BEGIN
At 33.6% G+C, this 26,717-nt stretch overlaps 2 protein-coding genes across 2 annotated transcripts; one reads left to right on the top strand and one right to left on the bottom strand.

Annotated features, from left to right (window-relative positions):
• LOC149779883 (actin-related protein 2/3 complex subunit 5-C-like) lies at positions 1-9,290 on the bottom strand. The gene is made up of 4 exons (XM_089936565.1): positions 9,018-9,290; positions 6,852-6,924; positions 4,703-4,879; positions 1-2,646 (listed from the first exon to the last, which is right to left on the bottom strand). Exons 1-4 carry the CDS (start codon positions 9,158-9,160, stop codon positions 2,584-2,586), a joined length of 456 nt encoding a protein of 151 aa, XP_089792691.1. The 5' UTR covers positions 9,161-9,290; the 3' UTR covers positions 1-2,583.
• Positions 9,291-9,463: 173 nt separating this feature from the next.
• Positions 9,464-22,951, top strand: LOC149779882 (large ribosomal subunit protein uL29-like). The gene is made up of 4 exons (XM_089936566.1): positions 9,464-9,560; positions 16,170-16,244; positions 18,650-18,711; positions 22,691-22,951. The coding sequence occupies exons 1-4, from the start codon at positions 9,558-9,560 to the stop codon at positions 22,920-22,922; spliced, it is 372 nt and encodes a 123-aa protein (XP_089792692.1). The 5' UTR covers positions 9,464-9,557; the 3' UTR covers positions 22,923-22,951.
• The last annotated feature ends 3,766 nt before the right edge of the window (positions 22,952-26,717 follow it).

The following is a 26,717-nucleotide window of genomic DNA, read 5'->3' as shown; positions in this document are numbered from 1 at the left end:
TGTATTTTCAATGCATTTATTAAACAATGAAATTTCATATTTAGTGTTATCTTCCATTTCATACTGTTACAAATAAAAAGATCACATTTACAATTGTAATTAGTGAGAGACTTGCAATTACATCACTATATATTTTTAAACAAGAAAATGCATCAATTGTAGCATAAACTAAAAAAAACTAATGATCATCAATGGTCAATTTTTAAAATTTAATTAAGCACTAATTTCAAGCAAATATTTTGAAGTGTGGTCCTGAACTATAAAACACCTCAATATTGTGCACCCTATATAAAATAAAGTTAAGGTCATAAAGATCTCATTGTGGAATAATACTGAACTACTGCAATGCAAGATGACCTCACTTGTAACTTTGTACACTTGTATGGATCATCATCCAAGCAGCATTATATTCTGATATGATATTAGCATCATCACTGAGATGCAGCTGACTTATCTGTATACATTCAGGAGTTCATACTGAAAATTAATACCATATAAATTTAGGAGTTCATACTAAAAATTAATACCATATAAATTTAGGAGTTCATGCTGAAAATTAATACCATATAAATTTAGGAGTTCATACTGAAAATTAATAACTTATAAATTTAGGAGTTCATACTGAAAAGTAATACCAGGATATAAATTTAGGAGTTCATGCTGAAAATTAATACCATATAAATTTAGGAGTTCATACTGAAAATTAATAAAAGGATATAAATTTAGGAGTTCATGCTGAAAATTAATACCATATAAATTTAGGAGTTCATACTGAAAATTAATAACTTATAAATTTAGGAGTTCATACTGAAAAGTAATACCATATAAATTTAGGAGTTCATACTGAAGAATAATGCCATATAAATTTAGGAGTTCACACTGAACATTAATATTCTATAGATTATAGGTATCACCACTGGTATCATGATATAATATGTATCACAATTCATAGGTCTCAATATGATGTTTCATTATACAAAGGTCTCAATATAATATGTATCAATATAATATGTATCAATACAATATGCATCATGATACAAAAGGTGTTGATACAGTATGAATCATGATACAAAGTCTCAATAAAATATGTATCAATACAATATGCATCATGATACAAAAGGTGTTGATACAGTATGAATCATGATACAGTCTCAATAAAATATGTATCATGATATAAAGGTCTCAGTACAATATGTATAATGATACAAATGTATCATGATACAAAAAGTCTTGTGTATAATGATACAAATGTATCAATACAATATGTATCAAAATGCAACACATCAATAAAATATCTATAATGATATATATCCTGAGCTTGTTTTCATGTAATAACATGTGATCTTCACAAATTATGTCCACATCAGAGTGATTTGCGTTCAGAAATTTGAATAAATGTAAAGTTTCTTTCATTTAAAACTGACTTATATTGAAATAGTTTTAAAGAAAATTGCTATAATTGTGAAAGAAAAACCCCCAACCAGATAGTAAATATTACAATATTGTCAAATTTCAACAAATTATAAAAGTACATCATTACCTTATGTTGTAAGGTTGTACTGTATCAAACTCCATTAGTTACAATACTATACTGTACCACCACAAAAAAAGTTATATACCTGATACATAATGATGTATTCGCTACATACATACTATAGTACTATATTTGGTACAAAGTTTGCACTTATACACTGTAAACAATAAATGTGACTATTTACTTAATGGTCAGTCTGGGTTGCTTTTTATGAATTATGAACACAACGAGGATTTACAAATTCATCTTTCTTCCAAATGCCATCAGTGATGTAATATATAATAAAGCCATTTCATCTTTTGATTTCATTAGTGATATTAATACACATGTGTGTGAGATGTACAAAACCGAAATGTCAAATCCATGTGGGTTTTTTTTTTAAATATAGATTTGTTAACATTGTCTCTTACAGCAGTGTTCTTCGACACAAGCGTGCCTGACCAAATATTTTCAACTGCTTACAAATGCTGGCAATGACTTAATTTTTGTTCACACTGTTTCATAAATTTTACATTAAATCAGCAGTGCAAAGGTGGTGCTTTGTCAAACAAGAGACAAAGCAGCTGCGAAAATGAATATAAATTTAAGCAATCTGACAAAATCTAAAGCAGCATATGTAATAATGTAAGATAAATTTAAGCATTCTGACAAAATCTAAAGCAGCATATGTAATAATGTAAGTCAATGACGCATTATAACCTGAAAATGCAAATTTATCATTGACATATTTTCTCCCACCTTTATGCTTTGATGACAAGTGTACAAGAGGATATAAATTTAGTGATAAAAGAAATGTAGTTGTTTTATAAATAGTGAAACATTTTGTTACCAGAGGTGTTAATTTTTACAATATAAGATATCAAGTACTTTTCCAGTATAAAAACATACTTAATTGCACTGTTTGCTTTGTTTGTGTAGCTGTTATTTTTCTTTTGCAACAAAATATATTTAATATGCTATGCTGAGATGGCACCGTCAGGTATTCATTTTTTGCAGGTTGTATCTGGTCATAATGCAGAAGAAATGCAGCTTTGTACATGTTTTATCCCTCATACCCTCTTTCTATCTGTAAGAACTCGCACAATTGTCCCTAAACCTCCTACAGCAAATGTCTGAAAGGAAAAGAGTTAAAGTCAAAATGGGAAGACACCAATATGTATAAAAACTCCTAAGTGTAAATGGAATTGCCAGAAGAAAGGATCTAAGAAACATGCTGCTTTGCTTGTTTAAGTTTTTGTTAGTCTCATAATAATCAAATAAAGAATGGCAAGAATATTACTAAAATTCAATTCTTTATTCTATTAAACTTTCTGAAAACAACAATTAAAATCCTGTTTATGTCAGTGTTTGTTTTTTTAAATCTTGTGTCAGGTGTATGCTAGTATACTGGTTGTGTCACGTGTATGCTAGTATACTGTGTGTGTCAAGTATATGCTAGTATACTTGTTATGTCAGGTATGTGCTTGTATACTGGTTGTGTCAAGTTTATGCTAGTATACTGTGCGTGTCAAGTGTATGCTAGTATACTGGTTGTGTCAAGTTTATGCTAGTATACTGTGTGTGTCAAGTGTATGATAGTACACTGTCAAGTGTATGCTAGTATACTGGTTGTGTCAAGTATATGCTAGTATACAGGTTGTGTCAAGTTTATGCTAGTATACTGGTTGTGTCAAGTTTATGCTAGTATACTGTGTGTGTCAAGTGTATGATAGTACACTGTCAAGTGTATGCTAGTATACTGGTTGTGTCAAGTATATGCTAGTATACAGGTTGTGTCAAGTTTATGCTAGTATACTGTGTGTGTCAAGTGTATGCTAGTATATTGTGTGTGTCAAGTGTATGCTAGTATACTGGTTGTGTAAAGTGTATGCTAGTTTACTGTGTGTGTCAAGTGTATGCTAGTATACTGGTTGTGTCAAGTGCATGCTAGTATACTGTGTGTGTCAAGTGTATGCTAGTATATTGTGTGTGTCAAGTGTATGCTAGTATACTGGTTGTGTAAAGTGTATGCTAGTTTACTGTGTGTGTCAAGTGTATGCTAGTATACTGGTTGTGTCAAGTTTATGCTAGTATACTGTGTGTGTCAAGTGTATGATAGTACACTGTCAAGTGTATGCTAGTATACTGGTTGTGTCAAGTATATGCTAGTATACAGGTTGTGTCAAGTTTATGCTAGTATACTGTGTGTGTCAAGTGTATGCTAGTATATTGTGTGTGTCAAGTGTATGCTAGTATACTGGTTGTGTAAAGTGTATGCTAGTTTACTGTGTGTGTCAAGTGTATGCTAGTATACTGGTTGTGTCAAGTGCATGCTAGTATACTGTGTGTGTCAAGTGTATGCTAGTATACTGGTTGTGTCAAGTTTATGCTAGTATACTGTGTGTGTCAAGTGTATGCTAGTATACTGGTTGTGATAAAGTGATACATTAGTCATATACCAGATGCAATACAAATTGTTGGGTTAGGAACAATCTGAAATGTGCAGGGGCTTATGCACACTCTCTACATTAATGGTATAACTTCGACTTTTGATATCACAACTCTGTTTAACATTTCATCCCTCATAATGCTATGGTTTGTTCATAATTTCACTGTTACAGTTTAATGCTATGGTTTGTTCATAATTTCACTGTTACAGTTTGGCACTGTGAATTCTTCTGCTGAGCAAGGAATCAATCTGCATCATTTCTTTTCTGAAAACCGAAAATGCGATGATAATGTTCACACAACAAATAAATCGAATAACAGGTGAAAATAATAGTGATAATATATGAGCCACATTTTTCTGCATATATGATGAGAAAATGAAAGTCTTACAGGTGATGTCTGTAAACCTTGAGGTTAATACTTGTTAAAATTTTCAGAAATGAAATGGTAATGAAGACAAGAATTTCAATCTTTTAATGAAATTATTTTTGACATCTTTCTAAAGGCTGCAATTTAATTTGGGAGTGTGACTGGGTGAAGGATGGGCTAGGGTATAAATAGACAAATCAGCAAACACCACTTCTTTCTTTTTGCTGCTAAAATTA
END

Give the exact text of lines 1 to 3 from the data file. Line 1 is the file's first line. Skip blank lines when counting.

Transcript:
At 33.6% G+C, this 26,717-nt stretch overlaps 2 protein-coding genes across 2 annotated transcripts; one reads left to right on the top strand and one right to left on the bottom strand.

Annotated features, from left to right (window-relative positions):
• LOC149779883 (actin-related protein 2/3 complex subunit 5-C-like) lies at positions 1-9,290 on the bottom strand. The gene is made up of 4 exons (XM_089936565.1): positions 9,018-9,290; positions 6,852-6,924; positions 4,703-4,879; positions 1-2,646 (listed from the first exon to the last, which is right to left on the bottom strand). Exons 1-4 carry the CDS (start codon positions 9,158-9,160, stop codon positions 2,584-2,586), a joined length of 456 nt encoding a protein of 151 aa, XP_089792691.1. The 5' UTR covers positions 9,161-9,290; the 3' UTR covers positions 1-2,583.